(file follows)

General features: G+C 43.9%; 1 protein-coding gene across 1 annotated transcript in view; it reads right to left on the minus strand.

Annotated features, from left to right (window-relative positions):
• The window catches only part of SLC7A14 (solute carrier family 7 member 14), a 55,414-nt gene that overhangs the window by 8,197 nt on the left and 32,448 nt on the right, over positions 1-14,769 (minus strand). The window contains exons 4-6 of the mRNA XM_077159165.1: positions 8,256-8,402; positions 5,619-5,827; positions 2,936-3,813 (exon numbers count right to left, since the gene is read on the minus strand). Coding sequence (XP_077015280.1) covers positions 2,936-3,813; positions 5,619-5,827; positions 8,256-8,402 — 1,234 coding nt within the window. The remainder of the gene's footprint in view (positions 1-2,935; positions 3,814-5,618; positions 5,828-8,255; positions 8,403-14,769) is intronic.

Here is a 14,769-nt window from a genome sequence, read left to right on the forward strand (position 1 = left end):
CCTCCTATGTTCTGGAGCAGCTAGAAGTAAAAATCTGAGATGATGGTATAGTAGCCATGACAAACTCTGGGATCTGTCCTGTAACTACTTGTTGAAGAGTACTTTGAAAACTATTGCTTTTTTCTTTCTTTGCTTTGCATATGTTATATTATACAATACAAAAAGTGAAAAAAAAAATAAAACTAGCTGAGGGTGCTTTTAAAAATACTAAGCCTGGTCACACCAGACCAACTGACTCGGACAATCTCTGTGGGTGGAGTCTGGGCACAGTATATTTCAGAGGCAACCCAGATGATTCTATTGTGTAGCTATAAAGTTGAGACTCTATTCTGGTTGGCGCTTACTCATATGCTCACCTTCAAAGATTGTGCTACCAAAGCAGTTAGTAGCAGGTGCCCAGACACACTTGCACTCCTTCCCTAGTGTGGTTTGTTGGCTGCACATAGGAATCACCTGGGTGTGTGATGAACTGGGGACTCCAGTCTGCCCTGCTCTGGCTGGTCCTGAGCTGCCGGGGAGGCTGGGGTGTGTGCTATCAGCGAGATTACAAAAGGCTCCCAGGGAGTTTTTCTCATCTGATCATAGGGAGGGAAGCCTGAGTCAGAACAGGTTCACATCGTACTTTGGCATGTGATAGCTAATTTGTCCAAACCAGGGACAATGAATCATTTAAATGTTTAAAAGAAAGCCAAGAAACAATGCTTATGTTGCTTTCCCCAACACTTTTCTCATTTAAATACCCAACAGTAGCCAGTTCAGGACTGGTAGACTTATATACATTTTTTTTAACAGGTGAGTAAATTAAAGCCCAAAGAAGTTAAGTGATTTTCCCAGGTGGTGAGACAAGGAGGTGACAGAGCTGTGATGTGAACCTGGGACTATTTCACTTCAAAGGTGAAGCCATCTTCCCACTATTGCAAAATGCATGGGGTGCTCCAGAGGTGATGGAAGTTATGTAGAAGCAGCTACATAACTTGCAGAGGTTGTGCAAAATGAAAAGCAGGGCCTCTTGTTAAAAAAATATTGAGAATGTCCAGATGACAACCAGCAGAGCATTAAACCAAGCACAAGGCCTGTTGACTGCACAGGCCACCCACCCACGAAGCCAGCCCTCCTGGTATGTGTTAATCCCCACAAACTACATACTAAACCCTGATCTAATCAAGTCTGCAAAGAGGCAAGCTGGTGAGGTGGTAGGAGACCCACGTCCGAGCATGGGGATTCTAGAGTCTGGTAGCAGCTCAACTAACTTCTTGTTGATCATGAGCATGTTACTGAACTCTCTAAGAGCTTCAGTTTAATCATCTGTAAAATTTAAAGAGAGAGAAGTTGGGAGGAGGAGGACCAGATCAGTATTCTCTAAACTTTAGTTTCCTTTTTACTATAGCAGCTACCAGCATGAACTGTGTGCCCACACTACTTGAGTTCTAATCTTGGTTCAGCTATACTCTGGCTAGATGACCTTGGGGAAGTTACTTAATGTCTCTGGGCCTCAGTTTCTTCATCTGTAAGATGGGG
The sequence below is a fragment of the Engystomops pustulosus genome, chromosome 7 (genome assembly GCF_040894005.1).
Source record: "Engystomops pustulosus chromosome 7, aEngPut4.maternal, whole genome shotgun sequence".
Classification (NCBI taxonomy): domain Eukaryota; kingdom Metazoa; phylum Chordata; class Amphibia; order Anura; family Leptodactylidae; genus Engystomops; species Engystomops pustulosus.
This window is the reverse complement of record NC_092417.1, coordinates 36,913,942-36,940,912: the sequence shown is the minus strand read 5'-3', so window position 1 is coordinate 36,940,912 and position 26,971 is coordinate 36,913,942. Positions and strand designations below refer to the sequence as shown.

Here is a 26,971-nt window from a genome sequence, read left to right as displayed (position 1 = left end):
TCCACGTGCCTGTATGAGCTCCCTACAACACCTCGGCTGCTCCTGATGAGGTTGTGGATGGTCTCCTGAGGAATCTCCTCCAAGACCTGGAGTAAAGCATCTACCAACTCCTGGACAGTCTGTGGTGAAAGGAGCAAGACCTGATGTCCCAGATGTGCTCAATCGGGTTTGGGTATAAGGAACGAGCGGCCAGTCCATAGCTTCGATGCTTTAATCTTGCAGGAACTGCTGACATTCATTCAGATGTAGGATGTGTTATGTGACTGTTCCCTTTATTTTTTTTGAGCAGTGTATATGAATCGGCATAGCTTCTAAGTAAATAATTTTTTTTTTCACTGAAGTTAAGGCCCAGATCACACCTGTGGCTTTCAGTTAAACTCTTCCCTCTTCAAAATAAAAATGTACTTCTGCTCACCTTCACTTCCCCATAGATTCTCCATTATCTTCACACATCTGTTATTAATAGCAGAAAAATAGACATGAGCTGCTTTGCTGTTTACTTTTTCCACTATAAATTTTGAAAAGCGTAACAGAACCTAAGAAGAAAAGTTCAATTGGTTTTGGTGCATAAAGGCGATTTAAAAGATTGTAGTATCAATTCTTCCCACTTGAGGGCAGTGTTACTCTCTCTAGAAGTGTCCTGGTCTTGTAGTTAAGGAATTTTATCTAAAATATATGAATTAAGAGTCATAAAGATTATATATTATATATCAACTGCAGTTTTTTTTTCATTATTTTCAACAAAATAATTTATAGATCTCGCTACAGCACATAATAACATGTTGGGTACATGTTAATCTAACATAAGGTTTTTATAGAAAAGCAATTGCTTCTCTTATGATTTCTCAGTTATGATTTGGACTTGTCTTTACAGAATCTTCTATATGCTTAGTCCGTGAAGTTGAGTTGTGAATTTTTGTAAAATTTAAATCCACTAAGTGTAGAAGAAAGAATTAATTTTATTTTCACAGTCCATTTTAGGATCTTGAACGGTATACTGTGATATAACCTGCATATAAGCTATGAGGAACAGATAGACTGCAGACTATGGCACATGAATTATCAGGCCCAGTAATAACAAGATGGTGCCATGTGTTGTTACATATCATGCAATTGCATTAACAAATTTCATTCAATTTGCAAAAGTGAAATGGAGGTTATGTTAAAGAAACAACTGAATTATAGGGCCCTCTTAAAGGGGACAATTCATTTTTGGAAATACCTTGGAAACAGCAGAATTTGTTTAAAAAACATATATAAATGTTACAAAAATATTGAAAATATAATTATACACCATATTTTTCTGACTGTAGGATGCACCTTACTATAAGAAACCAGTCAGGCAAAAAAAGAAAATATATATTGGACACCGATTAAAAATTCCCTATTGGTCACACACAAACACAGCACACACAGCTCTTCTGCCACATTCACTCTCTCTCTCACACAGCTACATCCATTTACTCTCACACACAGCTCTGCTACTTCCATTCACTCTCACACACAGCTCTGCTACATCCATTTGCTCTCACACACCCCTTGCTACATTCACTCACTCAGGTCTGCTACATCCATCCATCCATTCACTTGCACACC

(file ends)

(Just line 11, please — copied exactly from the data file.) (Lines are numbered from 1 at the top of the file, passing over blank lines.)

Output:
TCCACGTGCCTGTATGAGCTCCCTACAACACCTCGGCTGCTCCTGATGAGGTTGTGGATGGTCTCCTGAGGAATCTCCTCCAAGACCTGGAGTAAAGCATCTACCAACTCCTGGACAGTCTGTGGTGAAAGGAGCAAGACCTGATGTCCCAGATGTGCTCAATCGGGTTTGGGTATAAGGAACGAGCGGCCAGTCCATAGCTTCGATGCTTTAATCTTGCAGGAACTGCTGACATTCATTCAGATGTAGGATGTGTTATGTGACTGTTCCCTTTATTTTTTTTGAGCAGTGTATATGAATCGGCATAGCTTCTAAGTAAATAATTTTTTTTTTCACTGAAGTTAAGGCCCAGATCACACCTGTGGCTTTCAGTTAAACTCTTCCCTCTTCAAAATAAAAATGTACTTCTGCTCACCTTCACTTCCCCATAGATTCTCCATTATCTTCACACATCTGTTATTAATAGCAGAAAAATAGACATGAGCTGCTTTGCTGTTTACTTTTTCCACTATAAATTTTGAAAAGCGTAACAGAACCTAAGAAGAAAAGTTCAATTGGTTTTGGTGCATAAAGGCGATTTAAAAGATTGTAGTATCAATTCTTCCCACTTGAGGGCAGTGTTACTCTCTCTAGAAGTGTCCTGGTCTTGTAGTTAAGGAATTTTATCTAAAATATATGAATTAAGAGTCATAAAGATTATATATTATATATCAACTGCAGTTTTTTTTTCATTATTTTCAACAAAATAATTTATAGATCTCGCTACAGCACATAATAACATGTTGGGTACATGTTAATCTAACATAAGGTTTTTATAGAAAAGCAATTGCTTCTCTTATGATTTCTCAGTTATGATTTGGACTTGTCTTTACAGAATCTTCTATATGCTTAGTCCGTGAAGTTGAGTTGTGAATTTTTGTAAAATTTAAATCCACTAAGTGTAGAAGAAAGAATTAATTTTATTTTCACAGTCCATTTTAGGATCTTGAACGGTATACTGTGATATAACCTGCATATAAGCTATGAGGAACAGATAGACTGCAGACTATGGCACATGAATTATCAGGCCCAGTAATAACAAGATGGTGCCATGTGTTGTTACATATCATGCAATTGCATTAACAAATTTCATTCAATTTGCAAAAGTGAAATGGAGGTTATGTTAAAGAAACAACTGAATTATAGGGCCCTCTTAAAGGGGACAATTCATTTTTGGAAATACCTTGGAAACAGCAGAATTTGTTTAAAAAACATATATAAATGTTACAAAAATATTGAAAATATAATTATACACCATATTTTTCTGACTGTAGGATGCACCTTACTATAAGAAACCAGTCAGGCAAAAAAAGAAAATATATATTGGACACCGATTAAAAATTCCCTATTGGTCACACACAAACACAGCACACACAGCTCTTCTGCCACATTCACTCTCTCTCTCACACAGCTACATCCATTTACTCTCACACACAGCTCTGCTACTTCCATTCACTCTCACACACAGCTCTGCTACATCCATTTGCTCTCACACACCCCTTGCTACATTCACTCACTCAGGTCTGCTACATCCATCCATCCATTCACTTGCACACC